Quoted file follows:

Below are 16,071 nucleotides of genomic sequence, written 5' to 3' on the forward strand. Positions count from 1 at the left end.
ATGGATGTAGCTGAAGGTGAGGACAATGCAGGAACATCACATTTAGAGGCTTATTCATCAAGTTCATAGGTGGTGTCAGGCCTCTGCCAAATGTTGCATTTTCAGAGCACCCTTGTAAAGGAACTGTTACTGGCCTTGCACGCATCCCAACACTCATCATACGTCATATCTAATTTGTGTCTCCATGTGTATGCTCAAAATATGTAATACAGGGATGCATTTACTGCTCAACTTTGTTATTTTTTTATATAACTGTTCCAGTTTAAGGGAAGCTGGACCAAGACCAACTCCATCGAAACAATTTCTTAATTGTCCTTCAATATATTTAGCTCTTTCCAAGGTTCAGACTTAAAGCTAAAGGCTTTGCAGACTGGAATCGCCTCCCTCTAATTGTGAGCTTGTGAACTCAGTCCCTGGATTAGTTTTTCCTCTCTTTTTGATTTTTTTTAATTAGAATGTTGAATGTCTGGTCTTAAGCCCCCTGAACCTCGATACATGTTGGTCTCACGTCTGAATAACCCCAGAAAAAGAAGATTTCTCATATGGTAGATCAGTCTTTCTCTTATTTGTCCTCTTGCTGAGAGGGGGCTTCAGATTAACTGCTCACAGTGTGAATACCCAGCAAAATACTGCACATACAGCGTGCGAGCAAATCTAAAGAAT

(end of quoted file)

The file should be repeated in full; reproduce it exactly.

Below are 16,071 nucleotides of genomic sequence, written 5' to 3' on the forward strand. Positions count from 1 at the left end.
ATGGATGTAGCTGAAGGTGAGGACAATGCAGGAACATCACATTTAGAGGCTTATTCATCAAGTTCATAGGTGGTGTCAGGCCTCTGCCAAATGTTGCATTTTCAGAGCACCCTTGTAAAGGAACTGTTACTGGCCTTGCACGCATCCCAACACTCATCATACGTCATATCTAATTTGTGTCTCCATGTGTATGCTCAAAATATGTAATACAGGGATGCATTTACTGCTCAACTTTGTTATTTTTTTATATAACTGTTCCAGTTTAAGGGAAGCTGGACCAAGACCAACTCCATCGAAACAATTTCTTAATTGTCCTTCAATATATTTAGCTCTTTCCAAGGTTCAGACTTAAAGCTAAAGGCTTTGCAGACTGGAATCGCCTCCCTCTAATTGTGAGCTTGTGAACTCAGTCCCTGGATTAGTTTTTCCTCTCTTTTTGATTTTTTTTAATTAGAATGTTGAATGTCTGGTCTTAAGCCCCCTGAACCTCGATACATGTTGGTCTCACGTCTGAATAACCCCAGAAAAAGAAGATTTCTCATATGGTAGATCAGTCTTTCTCTTATTTGTCCTCTTGCTGAGAGGGGGCTTCAGATTAACTGCTCACAGTGTGAATACCCAGCAAAATACTGCACATACAGCGTGCGAGCAAATCTAAAGAAT